More broadly, of the 19 issuers included in our data, only six had capital gains to distribute over the 10-year period.

High percentages from ALPS and FaithShares are potentially misleading due to small sample size. The Fidelity payouts are concentrated in its one fund, the Fidelity Nasdaq Composite Tracking Stock ETF (NYSE Arca: ONEQ).

The surprising data come from SSgA, with 16 payouts over 110 fund years. Even here, the payouts are hardly earth-shattering:Seven of State Street’s 16 payouts in the 10-year period are concentrated in a single fund—SLYV, the SPDR S'P 600 Small Cap Value ETF. SLYV has historically had low trading volume relative to its creation unit size (50,000 shares). That makes it difficult for the redemption process to help mitigate capital gains, effectively limiting the tax advantages of the ETF share class structure for that fund.

The other SSgA payouts were concentrated in the 2006–07 tax years. Since then, the firm has a nearly perfect record in its domestic-equity funds.

SSgA was not available for comment.




Taken together, does this suggest the Vanguard structure is better or worse than its peers?


Vanguard has an exemplary record of managing its domestic-equity funds for tax efficiency over the past 10 years. So do iShares, PowerShares and a number of other providers. The tendency toward payouts seems to be more idiosyncratic, tied to issuers and trading volume rather than share class structure.

Looking at the numbers, one has to wonder if capital gains distributions are quite the bogeyman they’re made out to be.

“I think that people have been way, way too focused on capital gain distributions as the measure of so-called tax efficiency,” said Dickson. “Sometimes we do get too focused on the actual distribution and forget all of the other things that matter in terms of the after-tax return that an investor receives.”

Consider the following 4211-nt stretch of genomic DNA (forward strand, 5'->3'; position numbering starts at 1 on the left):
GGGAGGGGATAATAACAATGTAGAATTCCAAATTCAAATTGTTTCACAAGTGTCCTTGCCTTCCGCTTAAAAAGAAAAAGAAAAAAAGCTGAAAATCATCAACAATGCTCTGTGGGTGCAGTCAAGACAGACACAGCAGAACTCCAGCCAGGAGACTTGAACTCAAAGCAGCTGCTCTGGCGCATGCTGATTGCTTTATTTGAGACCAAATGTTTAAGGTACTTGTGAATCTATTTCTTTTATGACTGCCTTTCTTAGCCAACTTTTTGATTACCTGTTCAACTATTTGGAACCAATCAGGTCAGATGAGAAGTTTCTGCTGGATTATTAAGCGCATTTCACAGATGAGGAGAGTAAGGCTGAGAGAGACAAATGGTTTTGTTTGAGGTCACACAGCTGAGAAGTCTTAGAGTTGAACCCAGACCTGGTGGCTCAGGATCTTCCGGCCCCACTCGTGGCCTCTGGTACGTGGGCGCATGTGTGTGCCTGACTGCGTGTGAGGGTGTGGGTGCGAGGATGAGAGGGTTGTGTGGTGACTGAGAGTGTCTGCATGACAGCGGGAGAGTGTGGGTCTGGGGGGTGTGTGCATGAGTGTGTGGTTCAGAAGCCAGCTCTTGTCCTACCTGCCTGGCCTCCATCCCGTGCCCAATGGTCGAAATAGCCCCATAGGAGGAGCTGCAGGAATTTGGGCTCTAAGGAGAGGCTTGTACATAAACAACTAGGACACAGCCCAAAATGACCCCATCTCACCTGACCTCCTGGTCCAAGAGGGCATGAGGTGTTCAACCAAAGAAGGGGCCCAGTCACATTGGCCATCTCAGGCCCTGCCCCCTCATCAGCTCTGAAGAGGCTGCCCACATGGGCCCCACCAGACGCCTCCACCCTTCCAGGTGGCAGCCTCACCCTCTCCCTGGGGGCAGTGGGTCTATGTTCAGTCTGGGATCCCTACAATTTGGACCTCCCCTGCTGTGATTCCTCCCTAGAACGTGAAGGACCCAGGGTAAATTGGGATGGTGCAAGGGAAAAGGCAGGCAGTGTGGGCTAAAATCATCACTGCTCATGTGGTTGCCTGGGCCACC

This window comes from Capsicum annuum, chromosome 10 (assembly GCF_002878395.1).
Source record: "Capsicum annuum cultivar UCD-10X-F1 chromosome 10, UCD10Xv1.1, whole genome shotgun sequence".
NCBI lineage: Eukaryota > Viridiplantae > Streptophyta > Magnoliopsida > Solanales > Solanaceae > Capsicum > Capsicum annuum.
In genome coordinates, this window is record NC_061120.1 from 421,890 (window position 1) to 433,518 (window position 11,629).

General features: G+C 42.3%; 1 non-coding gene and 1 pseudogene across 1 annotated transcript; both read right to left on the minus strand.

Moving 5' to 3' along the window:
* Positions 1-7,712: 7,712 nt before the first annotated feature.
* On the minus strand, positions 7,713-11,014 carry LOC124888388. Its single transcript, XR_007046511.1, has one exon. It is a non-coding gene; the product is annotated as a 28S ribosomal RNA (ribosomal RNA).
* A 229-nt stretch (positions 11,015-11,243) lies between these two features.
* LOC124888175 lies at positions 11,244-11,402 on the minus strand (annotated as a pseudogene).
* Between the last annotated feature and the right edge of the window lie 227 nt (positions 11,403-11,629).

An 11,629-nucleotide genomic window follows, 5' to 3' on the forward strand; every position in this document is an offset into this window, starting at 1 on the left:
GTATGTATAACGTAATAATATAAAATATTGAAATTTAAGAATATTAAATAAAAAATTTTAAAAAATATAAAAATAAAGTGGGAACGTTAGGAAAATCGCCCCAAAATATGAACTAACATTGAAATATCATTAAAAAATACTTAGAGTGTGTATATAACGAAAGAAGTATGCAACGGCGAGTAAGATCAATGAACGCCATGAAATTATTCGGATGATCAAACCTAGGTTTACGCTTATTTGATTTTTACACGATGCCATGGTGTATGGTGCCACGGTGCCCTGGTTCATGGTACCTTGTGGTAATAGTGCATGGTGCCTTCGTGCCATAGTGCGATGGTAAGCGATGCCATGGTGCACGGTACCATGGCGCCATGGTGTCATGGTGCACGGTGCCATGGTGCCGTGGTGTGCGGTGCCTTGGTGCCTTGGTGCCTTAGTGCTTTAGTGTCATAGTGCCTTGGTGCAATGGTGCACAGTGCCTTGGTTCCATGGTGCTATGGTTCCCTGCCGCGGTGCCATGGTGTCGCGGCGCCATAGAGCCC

Dickson says pretax return and tracking error (including the expense ratio of a fund) should play a far bigger role in determining tax efficiency than monitoring the occasional cap-gains payout. We would agree.

Taken together, the data suggest that ETFs are extraordinarily tax-efficient, regardless of structure. There was no substantial difference between issuers like iShares and Vanguard, suggesting that the difference between the share class structure and the non-share class structure simply has had little impact on the realized tax efficiency of a given ETF, at least within the domestic equity market.


Don't forget to check's ETF Data section.

Copyright ® 2011 IndexUniverse LLC . All Rights Reserved.

The views and opinions expressed herein are the views and opinions of the author and do not necessarily reflect those of Nasdaq, Inc.

This article appears in: Investing , ETFs
More Headlines for: ONEQ , VWO